GLASS VISION--Artist Simon Simonian works on a stained glass dome for one of his clients in his studio along Ventura Blvd. His
business has suffered in the latest downturn in Each day last February, Emanuel Simonian gazed onto Ventura Boulevard at the
money streaming past his father's stained-glass studio - Bentleys, Aston Martins, Maseratis and more.

Despite a 64 percent drop in orders at
Simon Simonian's Progressive Art Stained Glass Studio during two years leading up to the
recession, the son saw gold inside those passing cars - glitter he could grasp to save Dad's shop.

Emanuel, 34, seated with his dad in their studio/showroom, recalled the vow he made early last year: "We will make it, or die trying,
because there's no shortage of money, even in the recession."

Nearly a year later, the Simonians are hanging on - fighting to revive a niche business that might seem borderline, even in the best of
times.

Meanwhile, a dozen small-business neighbors along their stretch of Ventura face similar challenges as banks balk at lending and
residents zip their purses.

Twelve years ago, Simon Simonian opened his stained-glass workshop and showroom at 15021 Ventura Blvd. near the confluence of
the 101 and 405 freeways - the gateway to the San Fernando Valley. He was a one-man band with a unique blend of fused and
stained-glass artworks.

An architect and fine artist by training, Simonian had immigrated from Iran 30 years ago so his wife, Evelyn, could study piano. He
owned a liquor store in Burbank and hated it. He worked as an architect until the economy tanked in the early 1990s. He'd been a
painter of contemporary and expressionistic artworks.

But what Simonian really wanted to do was create art within architecture. Big art. Public art. And stained glass, which he'd admired in
churches, was the perfect medium.

Stained glass, he believed, could transform consciousness - and life.

"When this is done, when this is installed, when you get the light behind it, it'll create beautiful space, almost changing the person's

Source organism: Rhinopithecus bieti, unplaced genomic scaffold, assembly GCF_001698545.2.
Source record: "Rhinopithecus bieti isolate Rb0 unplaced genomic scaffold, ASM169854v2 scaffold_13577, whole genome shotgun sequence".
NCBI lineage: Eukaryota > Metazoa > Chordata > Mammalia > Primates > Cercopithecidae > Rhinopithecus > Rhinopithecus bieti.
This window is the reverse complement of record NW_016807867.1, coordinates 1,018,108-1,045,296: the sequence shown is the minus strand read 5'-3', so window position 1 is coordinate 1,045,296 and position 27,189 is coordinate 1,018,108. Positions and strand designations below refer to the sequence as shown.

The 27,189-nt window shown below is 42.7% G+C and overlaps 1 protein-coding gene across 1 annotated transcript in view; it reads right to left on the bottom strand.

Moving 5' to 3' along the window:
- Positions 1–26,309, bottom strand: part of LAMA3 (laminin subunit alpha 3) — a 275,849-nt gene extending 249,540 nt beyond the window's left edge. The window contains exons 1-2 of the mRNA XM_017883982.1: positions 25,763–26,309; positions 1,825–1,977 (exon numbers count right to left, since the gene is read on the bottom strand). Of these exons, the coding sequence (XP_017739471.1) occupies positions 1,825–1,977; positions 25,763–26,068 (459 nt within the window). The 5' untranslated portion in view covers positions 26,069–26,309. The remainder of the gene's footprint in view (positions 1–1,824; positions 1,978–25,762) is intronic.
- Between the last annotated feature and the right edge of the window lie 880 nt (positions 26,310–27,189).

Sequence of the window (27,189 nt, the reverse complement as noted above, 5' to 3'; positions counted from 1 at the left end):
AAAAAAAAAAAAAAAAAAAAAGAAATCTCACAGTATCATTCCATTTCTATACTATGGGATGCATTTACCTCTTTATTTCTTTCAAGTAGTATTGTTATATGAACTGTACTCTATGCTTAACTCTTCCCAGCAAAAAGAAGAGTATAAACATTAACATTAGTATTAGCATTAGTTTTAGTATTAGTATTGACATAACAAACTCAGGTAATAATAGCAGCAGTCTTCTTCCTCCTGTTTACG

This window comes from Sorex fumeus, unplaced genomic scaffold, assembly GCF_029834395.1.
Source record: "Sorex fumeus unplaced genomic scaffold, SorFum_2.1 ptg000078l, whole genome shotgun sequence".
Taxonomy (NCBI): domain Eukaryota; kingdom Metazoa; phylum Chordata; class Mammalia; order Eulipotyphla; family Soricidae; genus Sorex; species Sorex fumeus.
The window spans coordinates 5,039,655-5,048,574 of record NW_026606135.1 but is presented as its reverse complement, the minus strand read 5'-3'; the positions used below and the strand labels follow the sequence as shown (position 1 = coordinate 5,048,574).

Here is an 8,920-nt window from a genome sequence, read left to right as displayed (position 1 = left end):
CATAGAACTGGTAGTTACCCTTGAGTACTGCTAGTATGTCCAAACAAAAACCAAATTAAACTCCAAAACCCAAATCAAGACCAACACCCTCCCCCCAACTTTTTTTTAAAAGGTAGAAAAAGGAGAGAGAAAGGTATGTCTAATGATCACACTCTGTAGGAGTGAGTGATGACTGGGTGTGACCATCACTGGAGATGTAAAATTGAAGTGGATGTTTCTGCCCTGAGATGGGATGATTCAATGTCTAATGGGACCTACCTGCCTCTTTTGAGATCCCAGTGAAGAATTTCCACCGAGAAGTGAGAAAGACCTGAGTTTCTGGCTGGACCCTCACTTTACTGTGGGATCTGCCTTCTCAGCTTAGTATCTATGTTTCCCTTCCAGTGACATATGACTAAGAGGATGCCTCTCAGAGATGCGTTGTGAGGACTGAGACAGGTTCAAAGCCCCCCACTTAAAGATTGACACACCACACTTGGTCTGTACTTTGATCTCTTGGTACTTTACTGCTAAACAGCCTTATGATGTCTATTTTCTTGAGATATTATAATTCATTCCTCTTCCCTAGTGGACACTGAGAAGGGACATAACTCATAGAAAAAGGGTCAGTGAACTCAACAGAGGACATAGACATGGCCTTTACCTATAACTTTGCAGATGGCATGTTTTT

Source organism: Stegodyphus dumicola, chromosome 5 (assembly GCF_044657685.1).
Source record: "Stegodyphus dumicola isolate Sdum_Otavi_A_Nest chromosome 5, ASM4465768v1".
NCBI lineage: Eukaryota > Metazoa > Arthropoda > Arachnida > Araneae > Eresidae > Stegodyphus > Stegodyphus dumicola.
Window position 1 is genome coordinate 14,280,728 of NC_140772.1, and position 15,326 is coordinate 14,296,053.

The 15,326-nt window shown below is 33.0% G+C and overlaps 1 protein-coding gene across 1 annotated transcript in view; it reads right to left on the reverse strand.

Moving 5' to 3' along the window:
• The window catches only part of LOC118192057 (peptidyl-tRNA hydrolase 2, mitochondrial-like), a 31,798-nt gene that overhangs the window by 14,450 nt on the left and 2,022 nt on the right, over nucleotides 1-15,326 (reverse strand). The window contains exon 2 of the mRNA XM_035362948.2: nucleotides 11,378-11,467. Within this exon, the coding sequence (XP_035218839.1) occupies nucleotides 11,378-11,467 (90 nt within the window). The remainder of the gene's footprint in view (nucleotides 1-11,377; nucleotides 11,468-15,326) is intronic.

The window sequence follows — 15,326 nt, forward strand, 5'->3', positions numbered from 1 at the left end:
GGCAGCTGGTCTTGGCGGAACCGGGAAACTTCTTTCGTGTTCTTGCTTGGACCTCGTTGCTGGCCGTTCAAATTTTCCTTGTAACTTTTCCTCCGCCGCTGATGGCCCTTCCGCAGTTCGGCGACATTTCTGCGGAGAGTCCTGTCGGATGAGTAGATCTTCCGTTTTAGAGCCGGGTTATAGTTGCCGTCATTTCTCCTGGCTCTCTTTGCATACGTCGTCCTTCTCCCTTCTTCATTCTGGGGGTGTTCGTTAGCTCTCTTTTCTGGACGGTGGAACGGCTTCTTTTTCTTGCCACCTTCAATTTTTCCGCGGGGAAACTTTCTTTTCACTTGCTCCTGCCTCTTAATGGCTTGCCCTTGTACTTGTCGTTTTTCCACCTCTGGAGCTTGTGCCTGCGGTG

mood," said Simonian, 62, as he scored glass for a nearly 600-pane dome he was fashioning for a Beverly Hills home. "It'll suit you. It'll
give you relaxation and actually bring you happiness.

"Stained glass makes your life longer."

His workshop is crammed floor-to-ceiling with glass panels, blueprints, plywood and lead rods surrounding a large worktable where
Simonian spends up to 12 hours each day designing and working glass.

In the corner sits a kiln, where he fuses glass for custom panes, opposite a hot spot for green tea he pours regularly from 7 a.m. till well
past dusk.

For each sweeping stained-glass dome, Simonian calculates how thousands of panes must fit together inside a matrix of lead cames
and metal frames strong enough to soar above a grand hall without crashing down upon his patrons. Then one by one, he fuses them
all together in the confines of his shop.

For years, the
Progressive Art Stained Glass Studio flourished as orders poured in for domes, windows, doors, skylights and
church windows across the Southland.

"The guy is a true artist, he's fantastic," said actress Mimi Kennedy, who hired Simonian to create a stained-glass door and a
dove-of-peace panel modeled on a photograph. "He knows the feel of the glass."